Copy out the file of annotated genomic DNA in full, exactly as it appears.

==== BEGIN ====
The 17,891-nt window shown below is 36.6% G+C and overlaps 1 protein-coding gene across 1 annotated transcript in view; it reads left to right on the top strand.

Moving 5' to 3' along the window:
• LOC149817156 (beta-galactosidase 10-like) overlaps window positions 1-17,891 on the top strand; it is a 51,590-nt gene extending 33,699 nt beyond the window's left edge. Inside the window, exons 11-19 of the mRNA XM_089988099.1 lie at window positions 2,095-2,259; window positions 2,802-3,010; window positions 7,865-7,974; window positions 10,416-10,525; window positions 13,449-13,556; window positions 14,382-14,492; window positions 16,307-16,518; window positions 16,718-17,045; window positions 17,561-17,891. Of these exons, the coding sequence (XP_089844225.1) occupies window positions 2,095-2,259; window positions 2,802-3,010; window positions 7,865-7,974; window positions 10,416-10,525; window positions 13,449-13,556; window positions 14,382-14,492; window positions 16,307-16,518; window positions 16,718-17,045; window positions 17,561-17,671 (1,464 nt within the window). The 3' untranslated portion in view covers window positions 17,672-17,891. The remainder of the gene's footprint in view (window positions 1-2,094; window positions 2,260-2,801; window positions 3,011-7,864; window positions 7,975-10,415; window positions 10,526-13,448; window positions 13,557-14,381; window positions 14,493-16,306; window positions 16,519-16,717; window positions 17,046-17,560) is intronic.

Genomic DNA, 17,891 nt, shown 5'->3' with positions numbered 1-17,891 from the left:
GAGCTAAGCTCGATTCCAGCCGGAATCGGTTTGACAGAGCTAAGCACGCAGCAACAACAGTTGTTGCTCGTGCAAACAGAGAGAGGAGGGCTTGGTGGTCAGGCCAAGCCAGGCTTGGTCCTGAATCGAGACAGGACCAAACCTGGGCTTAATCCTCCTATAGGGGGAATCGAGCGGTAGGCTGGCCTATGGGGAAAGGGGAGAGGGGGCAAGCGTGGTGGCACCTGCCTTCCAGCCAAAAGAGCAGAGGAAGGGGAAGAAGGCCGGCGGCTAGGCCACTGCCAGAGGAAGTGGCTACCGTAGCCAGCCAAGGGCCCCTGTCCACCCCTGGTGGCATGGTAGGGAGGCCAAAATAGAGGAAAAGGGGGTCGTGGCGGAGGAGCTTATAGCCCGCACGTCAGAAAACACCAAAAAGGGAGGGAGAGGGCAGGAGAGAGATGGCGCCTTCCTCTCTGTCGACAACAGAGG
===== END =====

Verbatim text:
The 17,891-nt window shown below is 36.6% G+C and overlaps 1 protein-coding gene across 1 annotated transcript in view; it reads left to right on the top strand.

Moving 5' to 3' along the window:
• LOC149817156 (beta-galactosidase 10-like) overlaps window positions 1-17,891 on the top strand; it is a 51,590-nt gene extending 33,699 nt beyond the window's left edge. Inside the window, exons 11-19 of the mRNA XM_089988099.1 lie at window positions 2,095-2,259; window positions 2,802-3,010; window positions 7,865-7,974; window positions 10,416-10,525; window positions 13,449-13,556; window positions 14,382-14,492; window positions 16,307-16,518; window positions 16,718-17,045; window positions 17,561-17,891. Of these exons, the coding sequence (XP_089844225.1) occupies window positions 2,095-2,259; window positions 2,802-3,010; window positions 7,865-7,974; window positions 10,416-10,525; window positions 13,449-13,556; window positions 14,382-14,492; window positions 16,307-16,518; window positions 16,718-17,045; window positions 17,561-17,671 (1,464 nt within the window). The 3' untranslated portion in view covers window positions 17,672-17,891. The remainder of the gene's footprint in view (window positions 1-2,094; window positions 2,260-2,801; window positions 3,011-7,864; window positions 7,975-10,415; window positions 10,526-13,448; window positions 13,557-14,381; window positions 14,493-16,306; window positions 16,519-16,717; window positions 17,046-17,560) is intronic.

Genomic DNA, 17,891 nt, shown 5'->3' with positions numbered 1-17,891 from the left:
GAGCTAAGCTCGATTCCAGCCGGAATCGGTTTGACAGAGCTAAGCACGCAGCAACAACAGTTGTTGCTCGTGCAAACAGAGAGAGGAGGGCTTGGTGGTCAGGCCAAGCCAGGCTTGGTCCTGAATCGAGACAGGACCAAACCTGGGCTTAATCCTCCTATAGGGGGAATCGAGCGGTAGGCTGGCCTATGGGGAAAGGGGAGAGGGGGCAAGCGTGGTGGCACCTGCCTTCCAGCCAAAAGAGCAGAGGAAGGGGAAGAAGGCCGGCGGCTAGGCCACTGCCAGAGGAAGTGGCTACCGTAGCCAGCCAAGGGCCCCTGTCCACCCCTGGTGGCATGGTAGGGAGGCCAAAATAGAGGAAAAGGGGGTCGTGGCGGAGGAGCTTATAGCCCGCACGTCAGAAAACACCAAAAAGGGAGGGAGAGGGCAGGAGAGAGATGGCGCCTTCCTCTCTGTCGACAACAGAGG